With the passage of time, you might be ready now to admit you own some of the records produced by Henry Stone—maybe a lot of them. Initially, he mostly oversaw R&B sessions, but he enjoyed spectacular but brief success as the original disco producer. When times were good they were booming, but the bust came on hard and fast. The late, great Stone looks back on his colorful career in Mark Moormann’s The Record Man (trailer here), which screens during the 2016 Big Sky Documentary Film Festival.
After serving in an Army band that included the likes of Sy Oliver and Jimmy Lunceford, Stone made some hard, levelheaded choices as a good but not great trumpet player. He opted to move over to the business side of the music industry, a decision his future right-hand man, almost teen idol Steve Alaimo would also make. At one point, he sold platters out of the trunk of his cars (earning the nick name “Record Man”), but he quickly moved into distribution and production at a more professional level.
Stone ran an appealingly loose ship at TK Records, where eager kids like Harry Wayne “KC” Casey and Richard Finch could fool around in the studio after finishing their gopher work. Eventually, their collaborations blossomed into KC and the Sunshine Band. It took them a bit of time to catch on, but when they did, Stone was practically minting money, at least until the phrase “disco sucks” entered the public consciousness.
Through Stone’s reminiscences, Moormann gives viewers a pretty robust history of disco. Maybe you knew George McCrae’s “Rock Your Baby” is considered the very first disco record ever, if you are a dedicated aficionado. However, the professional rivalry he developed with his wife and fellow TK recording artist Gwen McRae could be the basis of its own film.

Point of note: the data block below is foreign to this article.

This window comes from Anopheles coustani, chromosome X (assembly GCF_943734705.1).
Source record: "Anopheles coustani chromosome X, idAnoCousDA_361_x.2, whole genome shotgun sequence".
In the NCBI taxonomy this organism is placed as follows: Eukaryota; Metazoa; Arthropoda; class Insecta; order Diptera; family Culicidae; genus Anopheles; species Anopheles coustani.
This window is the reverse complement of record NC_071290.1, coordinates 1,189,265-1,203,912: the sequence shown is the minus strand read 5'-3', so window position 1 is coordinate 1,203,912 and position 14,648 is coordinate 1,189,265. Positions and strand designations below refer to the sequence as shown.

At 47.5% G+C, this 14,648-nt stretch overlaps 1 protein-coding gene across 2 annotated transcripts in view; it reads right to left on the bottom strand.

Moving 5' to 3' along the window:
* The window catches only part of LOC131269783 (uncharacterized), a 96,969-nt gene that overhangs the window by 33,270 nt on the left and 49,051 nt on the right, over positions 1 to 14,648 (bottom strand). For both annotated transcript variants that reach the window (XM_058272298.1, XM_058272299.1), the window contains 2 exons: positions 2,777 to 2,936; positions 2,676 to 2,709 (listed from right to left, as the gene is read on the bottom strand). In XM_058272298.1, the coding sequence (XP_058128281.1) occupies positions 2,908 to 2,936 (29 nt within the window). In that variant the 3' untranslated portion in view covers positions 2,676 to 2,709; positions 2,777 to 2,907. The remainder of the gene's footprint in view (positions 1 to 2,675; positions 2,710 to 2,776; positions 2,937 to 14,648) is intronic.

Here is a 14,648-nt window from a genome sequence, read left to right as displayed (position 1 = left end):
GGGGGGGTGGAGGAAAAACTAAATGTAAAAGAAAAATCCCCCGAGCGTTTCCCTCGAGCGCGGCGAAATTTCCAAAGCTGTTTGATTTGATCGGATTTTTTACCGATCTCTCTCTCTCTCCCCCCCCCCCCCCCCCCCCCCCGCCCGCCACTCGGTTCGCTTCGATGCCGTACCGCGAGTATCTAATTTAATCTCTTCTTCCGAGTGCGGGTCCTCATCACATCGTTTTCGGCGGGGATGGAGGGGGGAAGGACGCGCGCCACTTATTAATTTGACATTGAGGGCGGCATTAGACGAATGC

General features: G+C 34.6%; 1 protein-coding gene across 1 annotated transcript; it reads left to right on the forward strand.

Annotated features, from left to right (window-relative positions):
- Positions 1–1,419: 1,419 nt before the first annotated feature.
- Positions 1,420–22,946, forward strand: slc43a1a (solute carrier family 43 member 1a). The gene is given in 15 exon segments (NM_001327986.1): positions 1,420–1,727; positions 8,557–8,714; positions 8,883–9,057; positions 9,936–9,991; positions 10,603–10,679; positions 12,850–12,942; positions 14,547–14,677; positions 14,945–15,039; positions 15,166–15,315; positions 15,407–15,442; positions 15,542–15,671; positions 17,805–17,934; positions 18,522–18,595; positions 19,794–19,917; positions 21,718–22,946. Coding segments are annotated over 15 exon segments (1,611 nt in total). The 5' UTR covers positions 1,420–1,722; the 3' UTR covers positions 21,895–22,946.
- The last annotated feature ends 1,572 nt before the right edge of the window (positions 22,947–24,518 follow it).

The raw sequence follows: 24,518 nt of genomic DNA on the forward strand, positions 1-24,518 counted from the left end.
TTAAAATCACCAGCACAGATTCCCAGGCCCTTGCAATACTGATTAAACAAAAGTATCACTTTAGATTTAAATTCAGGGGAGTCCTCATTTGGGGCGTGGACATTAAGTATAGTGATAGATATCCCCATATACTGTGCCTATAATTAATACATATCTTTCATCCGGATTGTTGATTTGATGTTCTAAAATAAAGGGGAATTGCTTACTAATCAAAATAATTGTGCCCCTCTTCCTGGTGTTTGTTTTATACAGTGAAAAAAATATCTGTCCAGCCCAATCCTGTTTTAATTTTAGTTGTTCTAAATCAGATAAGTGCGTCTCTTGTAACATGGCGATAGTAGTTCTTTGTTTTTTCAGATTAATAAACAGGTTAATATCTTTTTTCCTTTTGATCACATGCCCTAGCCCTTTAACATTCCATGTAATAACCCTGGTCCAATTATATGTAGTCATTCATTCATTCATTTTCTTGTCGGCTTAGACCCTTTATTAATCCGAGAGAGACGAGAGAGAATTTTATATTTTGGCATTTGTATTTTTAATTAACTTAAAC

Moormann scored interviews with most of the surviving TK artists (including Casey, George McRae, Timmy Thomas, Benny Lattimore, and the smooth-jazzish Bobby Caldwell) who describe Stone as old school, in mostly a fun to be around, only slightly roguish way. There is also a third act triumph-over-adversity angle to the film that sort of hides in plain sight from the audience during Stone’s initial on-camera appearances. There are also some real world music business survival tips to be gleaned from his experiences, like always be leery when a cat like Morris Levy calls.
For the most part though, Record Man is a lot of breezy, nostalgic fun, even if you are not a huge disco fan. Highly recommended as a slice of American cultural history, The Record Man screens this Saturday (2/20) and Sunday (2/21) as part of the Big Sky Documentary Film Festival and the following Sunday, Monday, and Wednesday (2/28, 2/29, 3/2) at the Washington Jewish Film Festival.